You're saying to pregnant women everywhere, "If you jump through certain hoops, I believe it should be legal for you to kill your baby right now until I and/or others can figure out a way to make it illegal for you to kill your baby. We don't know how we're going to accomplish that exactly, but we're working on it. You're saying, "If you view an ultrasound first, then you can kill your baby with my blessing. I will not stand in your way. It's your choice, after all, if you just view that ultrasound first."

    And who's monitoring and enforcing these laws? Are there policemen in abortion mills watching what happens in there? Are all these laws even being enforced? If so, by whom? Have you heard of any abortionists being caught and arrested for violating any of these laws?

    So today, 3,000 to 4,000 preborn babies were killed in their mother's wombs despite every single exceptions law on the books, just like yesterday, and the day before that, and the day before that, all the way back to January 22, 1973. Congratulations.

  22. Scott, I'd hoped we could have a civil dialogue, but I see my hopes were not grounded in reality. Congratulating me for the killing of unborn humans is way beyond the pale. Barring an apology from you, this will be your last comment on this post.

    Again, the entire premise of your argument is wrong as I've already explained above. We are not supporting the death of any child. If we are, than the sword cuts both ways. That is, while we (according to you) say rape babies can die, you say ALL must die until all can be saved. If my position is evil for choosing who lives and dies--a premise I flatly reject--your own view is immesurably worse. You've said to all unborn humans "none of you can live until we can protect all."

    I think saying that might make you feel morally superior to those you disdain, but it's cold comfort to a dead child.


  23. Scott E.

    Could you answer a quick question for me. Lets say Roe V Wade is overturned and the abortion question is now up to the legislature. We lobby very hard for a personhood law that would protect every single human being - but it doesn't pass. Another bill is introduced that makes abortion illegal with the exception of rape and incest. It looks good that such a bill will pass.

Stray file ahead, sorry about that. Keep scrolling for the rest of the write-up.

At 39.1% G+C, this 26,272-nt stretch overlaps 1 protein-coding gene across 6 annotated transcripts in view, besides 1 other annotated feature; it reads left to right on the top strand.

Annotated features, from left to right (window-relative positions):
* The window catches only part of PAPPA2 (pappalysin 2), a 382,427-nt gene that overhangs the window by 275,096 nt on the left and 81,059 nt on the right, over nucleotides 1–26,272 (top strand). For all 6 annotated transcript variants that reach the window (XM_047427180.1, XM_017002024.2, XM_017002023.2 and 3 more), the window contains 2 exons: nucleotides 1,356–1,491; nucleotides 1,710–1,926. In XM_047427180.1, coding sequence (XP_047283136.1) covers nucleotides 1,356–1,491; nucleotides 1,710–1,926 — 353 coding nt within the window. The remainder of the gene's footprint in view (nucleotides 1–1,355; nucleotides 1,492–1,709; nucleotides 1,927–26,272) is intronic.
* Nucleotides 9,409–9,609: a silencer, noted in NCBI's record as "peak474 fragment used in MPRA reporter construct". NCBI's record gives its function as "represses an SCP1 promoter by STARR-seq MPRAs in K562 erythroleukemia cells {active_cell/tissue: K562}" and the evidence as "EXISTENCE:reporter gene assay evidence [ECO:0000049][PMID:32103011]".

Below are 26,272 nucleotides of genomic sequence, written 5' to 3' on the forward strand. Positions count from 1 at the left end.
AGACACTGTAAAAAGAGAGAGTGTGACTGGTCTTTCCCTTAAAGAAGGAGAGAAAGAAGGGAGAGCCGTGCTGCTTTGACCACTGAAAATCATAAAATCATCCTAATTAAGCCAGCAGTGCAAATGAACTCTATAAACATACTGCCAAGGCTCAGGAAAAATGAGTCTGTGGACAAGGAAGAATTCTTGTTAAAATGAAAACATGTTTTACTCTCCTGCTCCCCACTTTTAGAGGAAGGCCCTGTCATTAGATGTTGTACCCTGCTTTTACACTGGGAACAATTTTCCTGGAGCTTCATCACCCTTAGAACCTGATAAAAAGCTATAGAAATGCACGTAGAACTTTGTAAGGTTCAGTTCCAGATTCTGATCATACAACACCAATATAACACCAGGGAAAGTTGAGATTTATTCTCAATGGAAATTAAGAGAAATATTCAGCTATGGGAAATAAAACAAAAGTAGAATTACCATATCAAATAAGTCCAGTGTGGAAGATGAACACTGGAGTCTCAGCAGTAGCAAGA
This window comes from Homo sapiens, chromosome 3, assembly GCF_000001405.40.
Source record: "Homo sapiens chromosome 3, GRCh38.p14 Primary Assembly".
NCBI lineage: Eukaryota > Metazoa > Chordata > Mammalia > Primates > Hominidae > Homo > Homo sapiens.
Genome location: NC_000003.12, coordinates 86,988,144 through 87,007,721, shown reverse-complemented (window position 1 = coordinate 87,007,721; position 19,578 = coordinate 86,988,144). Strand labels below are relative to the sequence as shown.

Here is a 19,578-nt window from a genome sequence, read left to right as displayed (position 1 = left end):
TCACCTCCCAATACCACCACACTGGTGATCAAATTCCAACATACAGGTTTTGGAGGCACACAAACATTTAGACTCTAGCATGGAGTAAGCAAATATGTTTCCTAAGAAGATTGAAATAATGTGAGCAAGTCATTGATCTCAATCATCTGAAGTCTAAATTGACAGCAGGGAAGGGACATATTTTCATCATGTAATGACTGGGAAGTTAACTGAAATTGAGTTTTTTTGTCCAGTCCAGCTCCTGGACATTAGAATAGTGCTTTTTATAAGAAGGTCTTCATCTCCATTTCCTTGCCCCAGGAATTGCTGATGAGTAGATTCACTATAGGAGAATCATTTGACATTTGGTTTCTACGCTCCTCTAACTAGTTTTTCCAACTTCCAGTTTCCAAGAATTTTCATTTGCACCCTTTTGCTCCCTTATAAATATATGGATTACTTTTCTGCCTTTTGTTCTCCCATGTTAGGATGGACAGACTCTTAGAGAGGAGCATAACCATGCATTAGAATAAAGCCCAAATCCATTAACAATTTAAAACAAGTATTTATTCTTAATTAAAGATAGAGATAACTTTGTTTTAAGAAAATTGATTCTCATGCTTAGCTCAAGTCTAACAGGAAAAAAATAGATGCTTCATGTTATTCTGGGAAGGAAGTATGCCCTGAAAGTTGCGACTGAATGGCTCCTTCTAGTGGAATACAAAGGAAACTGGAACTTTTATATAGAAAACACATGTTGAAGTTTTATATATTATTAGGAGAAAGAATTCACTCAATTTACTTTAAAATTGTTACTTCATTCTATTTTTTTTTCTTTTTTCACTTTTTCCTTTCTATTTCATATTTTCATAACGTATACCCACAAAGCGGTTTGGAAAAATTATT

Do you believe it is morally impermissible to support that second bill and hope that it passes? Would a supporter of that bill be violating the commandment not to murder? In your view, would it be better to wait until the next legislative session to introduce the personhood bill again while abortion remains legal?

  24. Scott Evans,

    I deleted your comment and as long as you behave that way you will not be allowed to post on this blog. And if you wanted to respond to Rich you could have done that before your nasty invective.

    God bless,

  25. Actually Scott, you hardly addressed anything I said. And my last post in it wasn't approved I guess. I'll resend it tomorrow. It's late.

  26. Final piece of my original comment:
    As a strategic means of ending abortion, unprincipled incrementalism has been a complete failure and got us the ruling in Roe v Wade. The majority opinion of the United States Supreme Court in Roe v Wade, Sec. IX, states, "If this suggestion of personhood is established, the appellant's case, of course, collapses, for the fetus' right to life would then be guaranteed specifically by the Amendment." However, the Court noted the following in footnote 54: “When Texas urges that a fetus is entitled to Fourteenth Amendment protection as a person, it faces a dilemma. Neither in Texas nor in any other State are all abortions prohibited. Despite broad proscription, an exception always exists. The exception contained [410 U.S. 113, 158] in Art. 1196, for an abortion procured or attempted by medical advice for the purpose of saving the life of the mother, is typical. But if the fetus is a person who is not to be deprived of life without due process of law, and if the mother's condition is the sole determinant, does not the Texas exception appear to be out of line with the Amendment's command?

    “There are other inconsistencies between Fourteenth Amendment status and the typical abortion statute. It has already been pointed out, n. 49, supra, that in Texas the woman is not a principal or an accomplice with respect to an abortion upon her. If the fetus is a person, why is the woman not a principal or an accomplice? Further, the penalty for criminal abortion specified by Art. 1195 is significantly less than the maximum penalty for murder prescribed by Art. 1257 of the Texas Penal Code. If the fetus is a person, may the penalties be different?”